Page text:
Helping churches go where they are led

When the Southern Baptists of Texas Convention talks about partnership missions, it’s not with a one-size-fits-all approach in mind.

What the convention does have in mind, says Tiffany Smith, SBTC missions mobilization associate, is helping congregations connect where they believe God is leading them.

The SBTC has several high-priority mission partnerships to which they direct churches that come to the convention staff with open-ended requests for help.

But roughly half of the churches that come to the SBTC mission team seeking help in mobilizing their people already have a people group or region in mind, Smith said.

So if Church A has a plan of action and a people or place in mind already, they might need help connecting with “boots on the ground” in that place.

But Church B might be new to hands-on missions altogether. Where they abound in willing hearts and contagious enthusiasm, they might lack in direction or knowledge about engaging a lost people group.

Group A might need some help with the finishing touches, but Group B will need help discerning who and where it should engage, and everything that follows, Smith said.

“When I came into this job, I realized that not every church could be pigeonholed into one area. And so I took the approach that we would try to serve the churches according to their needs. So we do have a broader network than what has been traditionally done in the past,” she said.

“The point is to mobilize more churches to be on mission,” Smith added, “because if they are not called to East Asia, for example, we don’t want to send them to East Asia. We want to help them to get to wherever God is leading them.”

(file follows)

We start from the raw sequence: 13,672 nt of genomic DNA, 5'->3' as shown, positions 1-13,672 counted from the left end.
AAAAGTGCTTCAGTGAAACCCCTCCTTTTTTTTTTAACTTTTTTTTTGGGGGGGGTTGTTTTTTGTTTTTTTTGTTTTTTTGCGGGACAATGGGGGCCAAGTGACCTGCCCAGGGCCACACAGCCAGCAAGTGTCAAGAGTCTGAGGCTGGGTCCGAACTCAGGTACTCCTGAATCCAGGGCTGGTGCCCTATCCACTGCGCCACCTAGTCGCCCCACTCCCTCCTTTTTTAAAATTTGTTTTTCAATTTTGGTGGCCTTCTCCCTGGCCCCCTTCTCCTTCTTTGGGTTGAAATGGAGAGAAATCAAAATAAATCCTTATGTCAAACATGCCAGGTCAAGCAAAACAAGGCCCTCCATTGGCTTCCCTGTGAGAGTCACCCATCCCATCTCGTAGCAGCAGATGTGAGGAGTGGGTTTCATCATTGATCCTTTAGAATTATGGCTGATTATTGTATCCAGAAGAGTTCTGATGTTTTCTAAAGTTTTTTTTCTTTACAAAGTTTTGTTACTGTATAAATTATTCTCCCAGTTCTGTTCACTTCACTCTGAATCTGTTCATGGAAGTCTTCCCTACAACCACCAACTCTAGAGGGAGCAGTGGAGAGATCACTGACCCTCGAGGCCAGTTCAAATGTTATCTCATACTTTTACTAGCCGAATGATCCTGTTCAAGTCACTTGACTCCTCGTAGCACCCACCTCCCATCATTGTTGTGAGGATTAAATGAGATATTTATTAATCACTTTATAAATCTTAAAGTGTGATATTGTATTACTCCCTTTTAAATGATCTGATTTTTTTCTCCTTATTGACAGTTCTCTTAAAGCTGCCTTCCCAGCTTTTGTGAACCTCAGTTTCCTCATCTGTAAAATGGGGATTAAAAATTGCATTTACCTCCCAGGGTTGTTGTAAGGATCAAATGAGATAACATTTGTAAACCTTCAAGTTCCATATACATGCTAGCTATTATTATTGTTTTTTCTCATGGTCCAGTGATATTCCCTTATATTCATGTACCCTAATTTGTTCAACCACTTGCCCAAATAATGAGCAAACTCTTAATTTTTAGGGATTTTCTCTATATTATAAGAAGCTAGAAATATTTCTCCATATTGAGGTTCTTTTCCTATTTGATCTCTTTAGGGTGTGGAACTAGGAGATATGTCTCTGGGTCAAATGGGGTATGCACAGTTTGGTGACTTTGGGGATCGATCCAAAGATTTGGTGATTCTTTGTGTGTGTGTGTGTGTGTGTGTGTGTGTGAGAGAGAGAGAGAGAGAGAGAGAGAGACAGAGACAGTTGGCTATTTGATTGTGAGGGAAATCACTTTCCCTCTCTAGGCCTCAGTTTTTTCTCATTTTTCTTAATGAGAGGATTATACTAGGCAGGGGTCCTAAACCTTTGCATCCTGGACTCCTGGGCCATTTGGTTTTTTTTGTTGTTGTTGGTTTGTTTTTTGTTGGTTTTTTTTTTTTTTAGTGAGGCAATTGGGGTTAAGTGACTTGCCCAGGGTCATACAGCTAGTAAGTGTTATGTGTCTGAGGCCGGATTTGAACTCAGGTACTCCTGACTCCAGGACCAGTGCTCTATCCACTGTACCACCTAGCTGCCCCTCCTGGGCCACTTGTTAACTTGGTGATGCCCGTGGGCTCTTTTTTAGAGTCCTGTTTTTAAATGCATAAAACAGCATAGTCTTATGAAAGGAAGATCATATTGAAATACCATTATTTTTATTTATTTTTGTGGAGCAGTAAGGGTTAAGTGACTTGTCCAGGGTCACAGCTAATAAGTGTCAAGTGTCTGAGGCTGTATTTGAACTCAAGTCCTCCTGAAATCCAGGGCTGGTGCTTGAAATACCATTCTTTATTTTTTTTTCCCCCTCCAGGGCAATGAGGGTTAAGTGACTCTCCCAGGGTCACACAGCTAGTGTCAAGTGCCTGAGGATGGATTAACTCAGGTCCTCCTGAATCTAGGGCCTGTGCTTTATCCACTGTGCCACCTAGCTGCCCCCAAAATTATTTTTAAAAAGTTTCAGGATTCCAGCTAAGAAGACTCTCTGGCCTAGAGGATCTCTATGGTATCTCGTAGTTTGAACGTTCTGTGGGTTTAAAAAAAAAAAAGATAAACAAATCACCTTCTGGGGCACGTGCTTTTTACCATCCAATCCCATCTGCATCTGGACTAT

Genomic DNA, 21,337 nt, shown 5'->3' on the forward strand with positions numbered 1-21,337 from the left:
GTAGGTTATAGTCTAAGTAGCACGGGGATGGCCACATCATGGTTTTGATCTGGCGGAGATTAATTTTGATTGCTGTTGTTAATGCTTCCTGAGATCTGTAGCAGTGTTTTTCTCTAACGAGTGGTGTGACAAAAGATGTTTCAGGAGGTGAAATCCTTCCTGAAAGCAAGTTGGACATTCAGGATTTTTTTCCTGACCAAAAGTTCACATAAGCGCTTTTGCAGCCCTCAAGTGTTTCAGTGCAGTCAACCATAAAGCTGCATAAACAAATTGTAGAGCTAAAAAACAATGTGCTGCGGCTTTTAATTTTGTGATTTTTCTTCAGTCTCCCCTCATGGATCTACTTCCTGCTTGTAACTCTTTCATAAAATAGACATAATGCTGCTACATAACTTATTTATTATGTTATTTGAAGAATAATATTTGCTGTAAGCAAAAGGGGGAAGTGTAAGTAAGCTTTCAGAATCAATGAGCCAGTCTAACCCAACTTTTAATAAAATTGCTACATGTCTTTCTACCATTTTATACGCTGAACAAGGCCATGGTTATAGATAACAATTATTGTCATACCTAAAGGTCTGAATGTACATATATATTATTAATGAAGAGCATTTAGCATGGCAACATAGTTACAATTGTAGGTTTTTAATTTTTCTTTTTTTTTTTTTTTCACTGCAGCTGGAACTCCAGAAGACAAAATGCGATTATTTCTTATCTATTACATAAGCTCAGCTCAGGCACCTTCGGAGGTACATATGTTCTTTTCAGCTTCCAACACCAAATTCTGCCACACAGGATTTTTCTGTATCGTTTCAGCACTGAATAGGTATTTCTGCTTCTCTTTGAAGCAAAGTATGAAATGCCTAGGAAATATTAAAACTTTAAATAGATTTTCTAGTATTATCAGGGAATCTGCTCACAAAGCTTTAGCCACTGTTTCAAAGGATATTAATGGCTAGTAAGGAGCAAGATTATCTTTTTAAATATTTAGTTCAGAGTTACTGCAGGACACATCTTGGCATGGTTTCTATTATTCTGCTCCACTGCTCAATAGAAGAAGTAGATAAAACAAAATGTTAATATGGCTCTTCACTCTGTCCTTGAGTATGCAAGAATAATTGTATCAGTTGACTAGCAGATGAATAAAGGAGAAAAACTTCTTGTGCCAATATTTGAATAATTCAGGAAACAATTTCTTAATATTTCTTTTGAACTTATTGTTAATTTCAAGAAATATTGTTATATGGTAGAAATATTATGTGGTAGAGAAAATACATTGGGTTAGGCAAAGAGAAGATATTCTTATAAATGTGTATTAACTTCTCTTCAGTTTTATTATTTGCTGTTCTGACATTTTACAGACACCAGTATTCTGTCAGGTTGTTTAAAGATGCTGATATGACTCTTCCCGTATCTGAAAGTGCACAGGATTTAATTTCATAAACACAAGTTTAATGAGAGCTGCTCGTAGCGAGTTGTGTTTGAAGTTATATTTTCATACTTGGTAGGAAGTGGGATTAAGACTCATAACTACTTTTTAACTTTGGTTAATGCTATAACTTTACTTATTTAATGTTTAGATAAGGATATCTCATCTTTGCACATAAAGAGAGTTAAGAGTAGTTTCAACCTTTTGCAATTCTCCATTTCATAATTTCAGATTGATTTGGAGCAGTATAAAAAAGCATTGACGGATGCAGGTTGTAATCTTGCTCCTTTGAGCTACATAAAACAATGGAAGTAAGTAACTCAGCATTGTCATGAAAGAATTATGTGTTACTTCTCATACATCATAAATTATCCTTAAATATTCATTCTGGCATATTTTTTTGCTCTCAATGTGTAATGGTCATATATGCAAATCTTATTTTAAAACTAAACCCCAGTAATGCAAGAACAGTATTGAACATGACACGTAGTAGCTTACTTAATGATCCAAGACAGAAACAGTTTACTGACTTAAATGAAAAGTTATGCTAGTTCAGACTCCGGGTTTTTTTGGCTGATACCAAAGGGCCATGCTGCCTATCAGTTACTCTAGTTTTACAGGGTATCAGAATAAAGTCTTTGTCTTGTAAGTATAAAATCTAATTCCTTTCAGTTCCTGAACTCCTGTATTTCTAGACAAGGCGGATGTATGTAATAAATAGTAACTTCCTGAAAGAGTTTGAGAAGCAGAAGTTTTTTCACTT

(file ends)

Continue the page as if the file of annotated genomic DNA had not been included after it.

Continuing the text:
A one-year-old partnership with an East Asian region is one of the SBTC’s established partnerships, along with other regions in North America and abroad.

“We strive to work alongside the IMB in their strategy, and with NAMB in their strategy for the SEND focus cities of North America. We do emphasize that, because that’s where God is working. They have people on the ground to partner with long term for maximum effectiveness.”    

An example of that would be Montreal, where relationships are established and footwork is already being done for Texas church groups to go right to work when they travel there.

But the options for churches are diverse. Opportunities for engagement exist in places as widely varied as interior Mexico, China, and West Africa, to name just three.  

Internationally, the IMB has affinity group connectors that help church groups find vital links in engaging the lost abroad.

“I work with these affinity group connectors,” Smith said, “to make sure these churches are tied to an established ministry once they hit the ground.”

Among the SBTC mission partnerships, opportunities exist for all age groups as well—from elementary-aged students to senior adults and families, Smith added.

In cities where block parties or Vacation Bible schools are vehicles for ministry, children are especially effective at outreach and even evangelism.

The size of groups needed to orchestrate what would be considered a bonafide mission trip has changed some from what it was in years past, Smith said.

In fact, she noted church planters and missionaries increasingly are requesting smaller teams domestically and abroad.

“Three, five, seven people. It makes it easier logistically and it’s actually safer when you are talking about overseas missions. Certainly, there is a place for larger teams if you are doing larger block parties, for example.

“What needs to be emphasized is that you can take three people on a mission trip. It doesn’t have to be a large group, which would be a benefit to some of these smaller churches that think, ‘Oh, we don’t have the money to send a large group.’”

The profit of mission trips to the life of a congregation goes beyond just seeing the change in perspective that many people experience upon visiting an impoverished or restricted culture, Smith said.

“And it does build your faith and it helps you have a broader worldview in understanding that God is the God of the nations. He has blessed us to bless the nations. It’s very strategic. It’s very purposeful. It’s not random.”

For more about SBTC missions opportunities, visit

TEXAN Correspondent
Jerry Pierce
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